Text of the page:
“We are at that preliminary stage of dusting off the process from 2010 and working through what needs revision, updates, etc. before anything more formal is underway,” CPW spokeswoman Rebecca Farrell said in an email.
Copeland does not support reintroduction of the species. “It’s a last-resort kind of approach.”
Relocating animals usually kills about half of the transplanted animals, Copeland said. That’s fine for elk deer, pronghorn and bighorn sheep, he said.
“But when you are dealing with a very rare animal like a wolverine, there is no room for error and there are not any surplus animals anywhere in the world,” Copeland said.
Montana allowed wolverine trapping in the early 2000s and that limited the numbers of wolverines that were roaming south. When Montana stopped trapping in 2012, researchers started to see more young wolverines venturing south, Copeland said.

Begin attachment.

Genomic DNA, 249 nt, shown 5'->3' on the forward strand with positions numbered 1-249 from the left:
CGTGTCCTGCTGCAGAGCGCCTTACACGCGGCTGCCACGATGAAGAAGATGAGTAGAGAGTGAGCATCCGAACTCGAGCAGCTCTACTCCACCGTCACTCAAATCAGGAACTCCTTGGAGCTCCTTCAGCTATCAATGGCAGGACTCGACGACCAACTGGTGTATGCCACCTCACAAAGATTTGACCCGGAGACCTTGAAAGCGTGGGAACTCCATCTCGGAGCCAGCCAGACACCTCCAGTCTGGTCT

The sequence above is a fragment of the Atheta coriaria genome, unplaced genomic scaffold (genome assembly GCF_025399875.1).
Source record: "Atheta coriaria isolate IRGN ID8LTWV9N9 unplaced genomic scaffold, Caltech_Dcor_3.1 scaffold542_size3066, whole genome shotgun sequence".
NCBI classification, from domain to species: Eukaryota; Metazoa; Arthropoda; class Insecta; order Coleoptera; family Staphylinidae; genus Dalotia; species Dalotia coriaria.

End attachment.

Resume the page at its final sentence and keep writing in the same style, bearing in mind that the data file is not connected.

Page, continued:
Wolverines have been working to reoccupy their historical range across the Southern Rockies since the 1960s and the animals are making progress. Slowly, but it’s happening, Copeland said.
“They are doing it on their own. It’s a historic moment. Why don’t we just watch it happen?” Copeland said. “They will reoccupy Colorado and they will be in Utah and there is every reason to believe they will survive on their own. So why spend millions of dollars and kill a dozen wolverines just because we want them there now? It may take 40, 50 years, but so what?”